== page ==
I've written over 600 blog posts now, as reader Michael pointed out. I didn't even notice!
A couple weeks ago my mom pointed out, in jest, that in Life Nomadic I mention my parents only twice, and both times were me disregarding their advice. Oops! In reality I'm constantly talking about them and how lucky I am to have them as parents. We butted heads when I was in school, but now they're both supportive to a degree that I think is hard to expect, given some of the insanity of my life. Thanks, Mom and Dad! I love you!
Photo was taken in Yoyogi park in Toyko, one of my favorite places to be.
A protip for those making huaraches: cut them larger than you actually want, wear them for a few weeks, and then trim around the wear pattern on the top. Then they look like the shadows of your feet.
A few years ago I bought a pair of VFF and I loved them and wanted to wear them all the time, but a few months later I made huaraches from an Invisible Shoes kit and I haven't worn my VFF again ever since! I don't think there's a shoe that's perfect for every situation, but the huaraches are by far the closest to being perfect. The only one situation where they are inferior is running or hiking on muddy trails, something I rarely do, because the slipping and sliding puts too much pressure on the cord. For that one situation I think VFF are best. I've had my nylon cord break a few times, and when I travel I keep a cigarette lighter in my bag in order to perform quick repairs.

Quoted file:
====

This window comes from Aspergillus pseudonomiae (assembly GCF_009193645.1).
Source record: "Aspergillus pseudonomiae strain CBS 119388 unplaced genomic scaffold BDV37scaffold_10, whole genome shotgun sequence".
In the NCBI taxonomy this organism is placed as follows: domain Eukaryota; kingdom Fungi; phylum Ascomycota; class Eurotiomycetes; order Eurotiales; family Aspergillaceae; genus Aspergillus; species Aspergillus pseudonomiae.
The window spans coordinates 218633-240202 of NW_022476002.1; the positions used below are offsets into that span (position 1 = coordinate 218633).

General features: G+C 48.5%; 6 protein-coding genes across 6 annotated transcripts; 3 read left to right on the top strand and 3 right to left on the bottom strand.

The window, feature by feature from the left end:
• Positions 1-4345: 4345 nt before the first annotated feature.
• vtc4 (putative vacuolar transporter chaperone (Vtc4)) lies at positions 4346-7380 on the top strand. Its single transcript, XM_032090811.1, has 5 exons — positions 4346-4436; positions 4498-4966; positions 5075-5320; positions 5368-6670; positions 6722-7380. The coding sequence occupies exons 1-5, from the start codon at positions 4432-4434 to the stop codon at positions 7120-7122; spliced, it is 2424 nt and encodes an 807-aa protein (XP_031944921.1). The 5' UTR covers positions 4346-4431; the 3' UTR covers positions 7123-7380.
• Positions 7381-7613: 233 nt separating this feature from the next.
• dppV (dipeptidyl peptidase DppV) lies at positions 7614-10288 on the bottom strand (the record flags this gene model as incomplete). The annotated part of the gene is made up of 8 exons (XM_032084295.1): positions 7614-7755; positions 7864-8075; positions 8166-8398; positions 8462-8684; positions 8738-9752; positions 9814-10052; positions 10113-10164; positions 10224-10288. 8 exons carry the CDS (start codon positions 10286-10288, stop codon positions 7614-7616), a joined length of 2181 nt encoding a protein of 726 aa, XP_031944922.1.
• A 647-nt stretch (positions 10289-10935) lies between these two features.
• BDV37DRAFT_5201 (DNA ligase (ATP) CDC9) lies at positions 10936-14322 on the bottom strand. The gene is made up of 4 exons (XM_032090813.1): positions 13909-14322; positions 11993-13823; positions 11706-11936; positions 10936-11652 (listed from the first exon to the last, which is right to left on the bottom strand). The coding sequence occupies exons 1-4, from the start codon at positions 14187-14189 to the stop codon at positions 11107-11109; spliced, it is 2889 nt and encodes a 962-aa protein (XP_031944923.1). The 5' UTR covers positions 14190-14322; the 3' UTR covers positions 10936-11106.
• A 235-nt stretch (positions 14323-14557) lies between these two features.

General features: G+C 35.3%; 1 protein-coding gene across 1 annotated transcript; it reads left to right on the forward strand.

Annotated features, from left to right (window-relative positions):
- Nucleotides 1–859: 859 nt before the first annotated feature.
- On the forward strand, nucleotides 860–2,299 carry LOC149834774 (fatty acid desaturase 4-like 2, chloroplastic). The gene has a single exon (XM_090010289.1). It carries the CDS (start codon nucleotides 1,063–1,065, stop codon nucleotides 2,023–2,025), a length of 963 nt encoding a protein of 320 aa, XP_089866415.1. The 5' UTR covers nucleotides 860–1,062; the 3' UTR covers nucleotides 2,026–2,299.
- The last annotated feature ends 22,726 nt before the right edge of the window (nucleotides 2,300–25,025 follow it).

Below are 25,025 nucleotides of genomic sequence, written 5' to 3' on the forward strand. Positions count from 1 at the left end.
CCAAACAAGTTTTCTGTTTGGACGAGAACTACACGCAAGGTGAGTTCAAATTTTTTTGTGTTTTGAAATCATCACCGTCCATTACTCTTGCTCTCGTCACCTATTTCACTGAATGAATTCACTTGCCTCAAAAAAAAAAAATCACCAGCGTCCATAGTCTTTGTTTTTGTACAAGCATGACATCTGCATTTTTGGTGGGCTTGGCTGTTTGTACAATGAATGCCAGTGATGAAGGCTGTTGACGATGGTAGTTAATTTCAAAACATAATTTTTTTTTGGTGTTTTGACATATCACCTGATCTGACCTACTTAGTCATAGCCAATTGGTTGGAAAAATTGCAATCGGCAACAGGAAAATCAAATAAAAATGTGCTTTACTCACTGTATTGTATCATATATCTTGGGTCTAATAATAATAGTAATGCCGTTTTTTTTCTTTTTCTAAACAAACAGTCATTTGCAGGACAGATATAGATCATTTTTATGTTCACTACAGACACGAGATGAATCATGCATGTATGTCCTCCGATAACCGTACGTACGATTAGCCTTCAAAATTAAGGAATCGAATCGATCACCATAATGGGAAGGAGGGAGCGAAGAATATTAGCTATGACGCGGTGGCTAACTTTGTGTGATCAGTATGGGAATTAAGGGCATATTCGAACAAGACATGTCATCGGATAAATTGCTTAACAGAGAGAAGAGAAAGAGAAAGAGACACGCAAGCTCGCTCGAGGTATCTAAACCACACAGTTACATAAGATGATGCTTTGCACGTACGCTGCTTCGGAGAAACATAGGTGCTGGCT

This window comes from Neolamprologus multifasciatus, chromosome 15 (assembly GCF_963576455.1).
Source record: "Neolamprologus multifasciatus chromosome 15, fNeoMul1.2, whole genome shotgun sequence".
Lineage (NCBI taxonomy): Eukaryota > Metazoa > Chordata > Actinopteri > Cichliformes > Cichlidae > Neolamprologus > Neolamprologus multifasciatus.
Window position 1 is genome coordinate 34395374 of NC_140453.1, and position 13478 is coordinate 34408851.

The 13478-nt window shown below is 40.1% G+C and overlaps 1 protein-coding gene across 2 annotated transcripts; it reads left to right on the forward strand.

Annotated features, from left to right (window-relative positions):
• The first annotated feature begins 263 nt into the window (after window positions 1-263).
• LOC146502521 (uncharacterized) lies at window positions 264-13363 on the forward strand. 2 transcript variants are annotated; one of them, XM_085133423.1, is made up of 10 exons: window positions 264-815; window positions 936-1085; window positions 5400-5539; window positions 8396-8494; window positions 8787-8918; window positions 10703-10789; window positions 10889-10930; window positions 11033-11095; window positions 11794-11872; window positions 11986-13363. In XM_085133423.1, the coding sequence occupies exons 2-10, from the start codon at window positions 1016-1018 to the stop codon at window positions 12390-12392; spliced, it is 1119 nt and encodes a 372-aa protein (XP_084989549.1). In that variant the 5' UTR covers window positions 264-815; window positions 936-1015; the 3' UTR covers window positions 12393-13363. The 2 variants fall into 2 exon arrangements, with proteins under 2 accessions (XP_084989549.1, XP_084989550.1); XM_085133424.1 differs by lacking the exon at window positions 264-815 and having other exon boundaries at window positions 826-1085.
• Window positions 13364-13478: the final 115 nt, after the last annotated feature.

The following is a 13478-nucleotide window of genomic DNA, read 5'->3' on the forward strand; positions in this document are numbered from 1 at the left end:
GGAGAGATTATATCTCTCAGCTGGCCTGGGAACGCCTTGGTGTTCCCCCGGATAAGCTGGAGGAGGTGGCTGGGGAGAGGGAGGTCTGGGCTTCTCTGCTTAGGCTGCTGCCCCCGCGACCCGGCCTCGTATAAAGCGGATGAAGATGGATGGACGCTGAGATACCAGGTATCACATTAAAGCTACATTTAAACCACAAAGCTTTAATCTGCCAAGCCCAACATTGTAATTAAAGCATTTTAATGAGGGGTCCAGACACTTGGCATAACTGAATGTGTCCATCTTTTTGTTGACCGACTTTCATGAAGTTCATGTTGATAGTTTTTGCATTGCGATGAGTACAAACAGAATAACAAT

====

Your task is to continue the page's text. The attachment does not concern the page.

I wanted to share my new Earth Runners conductive minimalist huarache sandal that will be available through kickstarter.com soon. I originally tried to contact Tynan himself in hopes of a review and possible give away, but the messaging system doesn't seem to be working. I figured this would be the next best thing, I hope I am not breaking any rules with this post.
Check out our website: http://www.earthrunners.com/
Our design brings a whole new dimension to the minimalist sandal world. We've combined the popularity of minimalist sandals with the resurgence of the timeless principle of grounding, also known as earthing. We believe our sandals take that minimalist footwear experience of "feeling more connected" to the next level.
These hand crafted sandals also include a uniquely stable and stylish lacing system along with self-molding soles.
Tynan please contact me if you are interested in our conductive sandals. Cool blog!
That Vibram sole is nice, but doesn't mold to your foot and does get hot/sweaty. And then there's the bit of petroleum products on your skin all day.
I have those, but resorted to making my own, better versions. Mostly leather components - www.HosingBear.com
Tynan I really admire your courage to do crazy stuff like this! I have a pair of vibrams, but I dunno if I'll ever get the invisible shoe.
When you use injinji socks with VFFS, do you have to size up? Also, the forefoot are of the soles on my KSOs actually wore through because they were my everyday pair. Legit holes in my soles, in only 7 months.
Y'all should check out water buffalo sandals. Wear them, soak them in water, and they form to your feet. Second skin, super comfortable, I haven't taken them off in months. Durable but you can feel everything beneath the soles. Hiked up Mount Marcy wearing these bad boys. Also, they are wicked inexpensive.